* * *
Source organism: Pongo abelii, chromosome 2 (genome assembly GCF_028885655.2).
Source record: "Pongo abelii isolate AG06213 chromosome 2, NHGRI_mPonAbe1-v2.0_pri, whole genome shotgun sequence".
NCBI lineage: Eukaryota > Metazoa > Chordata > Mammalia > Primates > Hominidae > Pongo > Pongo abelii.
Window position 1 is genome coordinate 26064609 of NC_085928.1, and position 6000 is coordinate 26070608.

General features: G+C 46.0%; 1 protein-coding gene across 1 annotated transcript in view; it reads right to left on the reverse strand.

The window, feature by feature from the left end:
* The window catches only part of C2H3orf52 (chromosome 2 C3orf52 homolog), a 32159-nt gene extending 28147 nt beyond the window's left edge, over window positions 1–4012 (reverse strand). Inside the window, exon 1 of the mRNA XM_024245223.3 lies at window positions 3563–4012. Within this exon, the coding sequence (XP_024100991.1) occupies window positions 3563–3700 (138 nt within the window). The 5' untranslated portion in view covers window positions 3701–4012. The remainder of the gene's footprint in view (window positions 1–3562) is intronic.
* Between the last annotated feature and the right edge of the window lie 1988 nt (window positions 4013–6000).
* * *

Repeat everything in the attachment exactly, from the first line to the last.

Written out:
Source organism: Pongo abelii, chromosome 2 (genome assembly GCF_028885655.2).
Source record: "Pongo abelii isolate AG06213 chromosome 2, NHGRI_mPonAbe1-v2.0_pri, whole genome shotgun sequence".
NCBI lineage: Eukaryota > Metazoa > Chordata > Mammalia > Primates > Hominidae > Pongo > Pongo abelii.
Window position 1 is genome coordinate 26064609 of NC_085928.1, and position 6000 is coordinate 26070608.

General features: G+C 46.0%; 1 protein-coding gene across 1 annotated transcript in view; it reads right to left on the reverse strand.

The window, feature by feature from the left end:
* The window catches only part of C2H3orf52 (chromosome 2 C3orf52 homolog), a 32159-nt gene extending 28147 nt beyond the window's left edge, over window positions 1–4012 (reverse strand). Inside the window, exon 1 of the mRNA XM_024245223.3 lies at window positions 3563–4012. Within this exon, the coding sequence (XP_024100991.1) occupies window positions 3563–3700 (138 nt within the window). The 5' untranslated portion in view covers window positions 3701–4012. The remainder of the gene's footprint in view (window positions 1–3562) is intronic.
* Between the last annotated feature and the right edge of the window lie 1988 nt (window positions 4013–6000).